Being a performing drag queen is a job and good artists can make a living out of hosting a variety of events as well as performing their own drag acts. Very good artists can become minor celebrities within the community, or major celebrities in the wider world – as evidenced by the parade of mega dames churned out via Ru Paul’s Drag Race.

Chris Collins has been performing as his ultra ego, Hannah Conda for about 10 years and he considers it his full-time job.

“What you find is, while there is a lot of people coming out and doing drag, there’s only a few that kinda stick to it. Because it is a commitment and you have to have grit, you have to have perseverance because times get tough. You have to be smart with how you build…because you’re building a brand and you’re building a business. So, Hannah is my business.”

Collins was born and raised in Perth and debuted his drag persona one night during a popular drag contest. Wearing a dress he borrowed from his sister, he mouthed Sugababes’ “Wear My Kiss” to victory. It led to a regular Friday night gig and ultimately a role as entertainment manager – all while he was still a tender, inexperienced 18 year old.

“I had no idea how to do this, had no idea how to choreograph a show, had no idea how to produce a show.”

The first two years were hell; there was a lot of pressure and an overwhelming amount of work, physically, mentally and creatively. It was exhausting and Collins knew he had to make a decision: quite or go full throttle.

“You have to accept the place you’re in and do the best with the opportunities you’re given.” So, he turned a chore into a business opportunity.

The show became a huge success, as did Hannah Conda. Collins’ ambition needed more room to uncoil than Perth would allow, so he packed his wigs and moved to Sydney.

It was already a familiar landscape for Collins as he had been coming to Sydney for Mardi Gras and Diva Awards for a number of years. He was able to transfer with his day job at Sunglasses Hut, giving him some financial stability while he established himself. And that he did, digging his stiletto heels deep and gaining cred as one of the city’s most popular and successful drag queens.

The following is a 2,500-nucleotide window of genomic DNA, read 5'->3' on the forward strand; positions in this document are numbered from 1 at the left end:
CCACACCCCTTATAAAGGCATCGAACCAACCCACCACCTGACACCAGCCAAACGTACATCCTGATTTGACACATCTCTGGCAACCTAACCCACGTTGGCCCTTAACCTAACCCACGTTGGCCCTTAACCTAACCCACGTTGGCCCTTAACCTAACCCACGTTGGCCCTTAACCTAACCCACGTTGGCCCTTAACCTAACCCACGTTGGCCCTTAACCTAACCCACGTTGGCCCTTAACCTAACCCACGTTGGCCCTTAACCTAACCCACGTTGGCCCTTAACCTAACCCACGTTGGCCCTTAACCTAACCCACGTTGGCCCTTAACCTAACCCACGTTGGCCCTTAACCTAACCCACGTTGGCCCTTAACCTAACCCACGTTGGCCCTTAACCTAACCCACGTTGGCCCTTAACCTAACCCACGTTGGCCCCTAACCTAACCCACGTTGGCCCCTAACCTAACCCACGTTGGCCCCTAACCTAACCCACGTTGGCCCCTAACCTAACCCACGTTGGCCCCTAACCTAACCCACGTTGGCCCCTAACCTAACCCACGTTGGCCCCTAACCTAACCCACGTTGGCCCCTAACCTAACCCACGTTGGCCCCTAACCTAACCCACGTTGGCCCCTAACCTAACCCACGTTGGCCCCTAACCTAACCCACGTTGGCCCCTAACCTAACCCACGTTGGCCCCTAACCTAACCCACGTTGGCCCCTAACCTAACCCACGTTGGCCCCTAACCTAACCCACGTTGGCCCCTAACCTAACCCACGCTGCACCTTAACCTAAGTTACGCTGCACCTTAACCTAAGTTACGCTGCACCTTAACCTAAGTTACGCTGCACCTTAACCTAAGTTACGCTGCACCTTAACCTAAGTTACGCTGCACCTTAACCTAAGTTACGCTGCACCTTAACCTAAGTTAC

Goodbye Sunglasses Hut and hello regular paid work as a hostess, performer, speaker, and storytime reader.

 

 

Collins could secure solid bookings six nights a week, plus various daytime and one-off gigs. It was rewarding but also grueling. Apart from the stamina required to don high heels, a voluminous dress, a wig the size of a small mammal, and eyelashes so big they created a draft with every blink, there was also the business aspect. You have to constantly come up with new creative ideas, promote, negotiate, and keep building your brand.

“[You] have to invest your money in the right places in terms of getting the right costumes and look. Because you’re building your arsenal. All your costumes and wigs and everything, that’s your weaponry. And you prepare to get out into the big wide world and that’s where the war is.”

That war analogy was auspicious, given the unexpected and challenging circumstances the world is currently experiencing.

People in the creative arts industry and many other fields who have been impacted by the coronavirus shutdowns are already using resourcefulness and imagination to find new ways to continue.

“You need to be crafty and understand that when one door closes, the other one will open, and if it doesn’t you pry it open and make your own opportunities,” says Collins.

Hannah Conda, along with sisters who are part of Sydney Drag Royalty, have planned a series of activities including live streaming events, workshops, and merchandise sales, becoming part of a new wave online economy.

Collins is not about to let some ol’ virus dampen his determination.

“One of my goals is just to leave a positive stamp on the world for myself. And I feel like elevating drag to a higher level, be that via television, or social media, or whatever it is…I just wanna keep spreading love and kindness.”

 

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